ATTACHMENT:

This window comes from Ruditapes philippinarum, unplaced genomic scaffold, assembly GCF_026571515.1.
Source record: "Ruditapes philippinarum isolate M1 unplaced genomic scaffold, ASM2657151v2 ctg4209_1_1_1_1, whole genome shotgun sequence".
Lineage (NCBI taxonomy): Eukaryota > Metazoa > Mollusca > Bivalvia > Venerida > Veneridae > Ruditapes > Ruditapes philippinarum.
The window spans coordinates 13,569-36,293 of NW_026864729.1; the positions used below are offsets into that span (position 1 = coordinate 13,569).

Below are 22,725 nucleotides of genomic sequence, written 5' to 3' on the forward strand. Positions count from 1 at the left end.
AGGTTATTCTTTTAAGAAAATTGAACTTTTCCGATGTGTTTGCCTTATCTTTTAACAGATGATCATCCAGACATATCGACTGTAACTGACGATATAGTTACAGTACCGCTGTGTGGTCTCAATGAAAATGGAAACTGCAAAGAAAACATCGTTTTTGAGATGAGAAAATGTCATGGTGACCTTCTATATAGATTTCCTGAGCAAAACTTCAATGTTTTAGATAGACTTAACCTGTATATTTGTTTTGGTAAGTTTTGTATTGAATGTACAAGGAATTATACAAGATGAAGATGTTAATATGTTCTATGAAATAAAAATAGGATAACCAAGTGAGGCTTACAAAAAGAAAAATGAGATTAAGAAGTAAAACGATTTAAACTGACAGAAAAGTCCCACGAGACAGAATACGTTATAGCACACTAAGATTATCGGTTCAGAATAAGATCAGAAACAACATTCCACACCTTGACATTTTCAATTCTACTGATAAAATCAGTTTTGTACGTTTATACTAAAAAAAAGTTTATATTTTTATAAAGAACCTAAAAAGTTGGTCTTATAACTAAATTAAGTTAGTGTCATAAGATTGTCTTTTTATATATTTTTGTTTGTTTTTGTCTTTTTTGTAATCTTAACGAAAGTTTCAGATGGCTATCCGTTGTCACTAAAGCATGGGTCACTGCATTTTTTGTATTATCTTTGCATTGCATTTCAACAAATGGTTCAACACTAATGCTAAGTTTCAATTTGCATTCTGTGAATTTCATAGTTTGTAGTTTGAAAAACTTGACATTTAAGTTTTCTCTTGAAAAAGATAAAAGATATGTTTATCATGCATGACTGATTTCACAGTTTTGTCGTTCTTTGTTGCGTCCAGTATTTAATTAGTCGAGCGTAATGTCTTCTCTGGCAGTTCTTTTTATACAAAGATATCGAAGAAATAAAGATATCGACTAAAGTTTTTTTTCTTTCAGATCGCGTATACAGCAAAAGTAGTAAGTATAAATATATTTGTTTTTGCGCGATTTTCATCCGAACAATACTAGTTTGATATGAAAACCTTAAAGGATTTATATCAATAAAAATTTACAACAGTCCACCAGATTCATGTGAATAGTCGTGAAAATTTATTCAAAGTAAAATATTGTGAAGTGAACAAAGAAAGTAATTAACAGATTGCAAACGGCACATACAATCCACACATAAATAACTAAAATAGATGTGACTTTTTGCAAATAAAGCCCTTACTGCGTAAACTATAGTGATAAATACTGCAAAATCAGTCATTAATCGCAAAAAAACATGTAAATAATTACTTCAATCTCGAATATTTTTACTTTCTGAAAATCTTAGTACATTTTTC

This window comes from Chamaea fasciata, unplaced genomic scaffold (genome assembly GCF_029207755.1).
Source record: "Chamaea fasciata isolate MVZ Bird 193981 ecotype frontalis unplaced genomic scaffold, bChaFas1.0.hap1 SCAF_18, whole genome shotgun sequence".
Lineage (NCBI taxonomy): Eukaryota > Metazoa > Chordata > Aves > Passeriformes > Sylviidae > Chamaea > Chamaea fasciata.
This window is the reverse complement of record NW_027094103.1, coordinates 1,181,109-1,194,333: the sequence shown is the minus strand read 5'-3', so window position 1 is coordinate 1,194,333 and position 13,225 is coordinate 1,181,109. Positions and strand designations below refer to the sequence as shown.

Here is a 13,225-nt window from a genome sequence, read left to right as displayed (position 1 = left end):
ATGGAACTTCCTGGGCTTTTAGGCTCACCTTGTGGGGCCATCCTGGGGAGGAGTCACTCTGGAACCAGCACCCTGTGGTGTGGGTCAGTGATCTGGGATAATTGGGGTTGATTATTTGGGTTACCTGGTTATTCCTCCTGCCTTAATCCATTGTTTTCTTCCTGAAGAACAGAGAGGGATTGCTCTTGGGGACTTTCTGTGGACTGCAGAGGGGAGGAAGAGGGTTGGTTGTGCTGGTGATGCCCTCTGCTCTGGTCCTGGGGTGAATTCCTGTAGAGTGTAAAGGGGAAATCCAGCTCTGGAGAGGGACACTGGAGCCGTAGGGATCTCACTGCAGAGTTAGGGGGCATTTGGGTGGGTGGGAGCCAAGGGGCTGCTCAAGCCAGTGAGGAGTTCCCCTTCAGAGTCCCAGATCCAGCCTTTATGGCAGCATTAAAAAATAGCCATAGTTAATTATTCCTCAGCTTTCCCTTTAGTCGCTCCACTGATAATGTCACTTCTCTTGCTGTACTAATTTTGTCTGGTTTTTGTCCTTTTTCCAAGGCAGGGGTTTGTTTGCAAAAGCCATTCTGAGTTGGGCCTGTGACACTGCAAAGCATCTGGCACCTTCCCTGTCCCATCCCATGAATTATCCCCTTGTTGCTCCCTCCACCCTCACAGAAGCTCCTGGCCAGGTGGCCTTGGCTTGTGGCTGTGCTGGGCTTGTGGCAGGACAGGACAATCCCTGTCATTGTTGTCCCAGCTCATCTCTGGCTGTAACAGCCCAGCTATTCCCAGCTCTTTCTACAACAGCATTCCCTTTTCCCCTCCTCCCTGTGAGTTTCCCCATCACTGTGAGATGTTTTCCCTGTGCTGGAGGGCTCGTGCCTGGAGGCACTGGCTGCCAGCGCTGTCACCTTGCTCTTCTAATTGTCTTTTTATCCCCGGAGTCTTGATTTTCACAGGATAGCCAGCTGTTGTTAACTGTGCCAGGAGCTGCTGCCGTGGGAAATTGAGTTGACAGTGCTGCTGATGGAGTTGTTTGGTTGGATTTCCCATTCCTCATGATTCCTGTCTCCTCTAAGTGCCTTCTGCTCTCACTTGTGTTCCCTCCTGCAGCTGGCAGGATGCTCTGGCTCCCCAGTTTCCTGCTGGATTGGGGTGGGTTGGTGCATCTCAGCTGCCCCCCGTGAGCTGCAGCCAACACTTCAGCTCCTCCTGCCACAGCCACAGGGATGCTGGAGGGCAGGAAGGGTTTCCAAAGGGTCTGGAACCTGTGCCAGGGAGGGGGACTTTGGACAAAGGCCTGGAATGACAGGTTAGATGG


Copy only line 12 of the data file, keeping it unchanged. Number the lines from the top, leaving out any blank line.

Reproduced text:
ATGGAACTTCCTGGGCTTTTAGGCTCACCTTGTGGGGCCATCCTGGGGAGGAGTCACTCTGGAACCAGCACCCTGTGGTGTGGGTCAGTGATCTGGGATAATTGGGGTTGATTATTTGGGTTACCTGGTTATTCCTCCTGCCTTAATCCATTGTTTTCTTCCTGAAGAACAGAGAGGGATTGCTCTTGGGGACTTTCTGTGGACTGCAGAGGGGAGGAAGAGGGTTGGTTGTGCTGGTGATGCCCTCTGCTCTGGTCCTGGGGTGAATTCCTGTAGAGTGTAAAGGGGAAATCCAGCTCTGGAGAGGGACACTGGAGCCGTAGGGATCTCACTGCAGAGTTAGGGGGCATTTGGGTGGGTGGGAGCCAAGGGGCTGCTCAAGCCAGTGAGGAGTTCCCCTTCAGAGTCCCAGATCCAGCCTTTATGGCAGCATTAAAAAATAGCCATAGTTAATTATTCCTCAGCTTTCCCTTTAGTCGCTCCACTGATAATGTCACTTCTCTTGCTGTACTAATTTTGTCTGGTTTTTGTCCTTTTTCCAAGGCAGGGGTTTGTTTGCAAAAGCCATTCTGAGTTGGGCCTGTGACACTGCAAAGCATCTGGCACCTTCCCTGTCCCATCCCATGAATTATCCCCTTGTTGCTCCCTCCACCCTCACAGAAGCTCCTGGCCAGGTGGCCTTGGCTTGTGGCTGTGCTGGGCTTGTGGCAGGACAGGACAATCCCTGTCATTGTTGTCCCAGCTCATCTCTGGCTGTAACAGCCCAGCTATTCCCAGCTCTTTCTACAACAGCATTCCCTTTTCCCCTCCTCCCTGTGAGTTTCCCCATCACTGTGAGATGTTTTCCCTGTGCTGGAGGGCTCGTGCCTGGAGGCACTGGCTGCCAGCGCTGTCACCTTGCTCTTCTAATTGTCTTTTTATCCCCGGAGTCTTGATTTTCACAGGATAGCCAGCTGTTGTTAACTGTGCCAGGAGCTGCTGCCGTGGGAAATTGAGTTGACAGTGCTGCTGATGGAGTTGTTTGGTTGGATTTCCCATTCCTCATGATTCCTGTCTCCTCTAAGTGCCTTCTGCTCTCACTTGTGTTCCCTCCTGCAGCTGGCAGGATGCTCTGGCTCCCCAGTTTCCTGCTGGATTGGGGTGGGTTGGTGCATCTCAGCTGCCCCCCGTGAGCTGCAGCCAACACTTCAGCTCCTCCTGCCACAGCCACAGGGATGCTGGAGGGCAGGAAGGGTTTCCAAAGGGTCTGGAACCTGTGCCAGGGAGGGGGACTTTGGACAAAGGCCTGGAATGACAGGTTAGATGG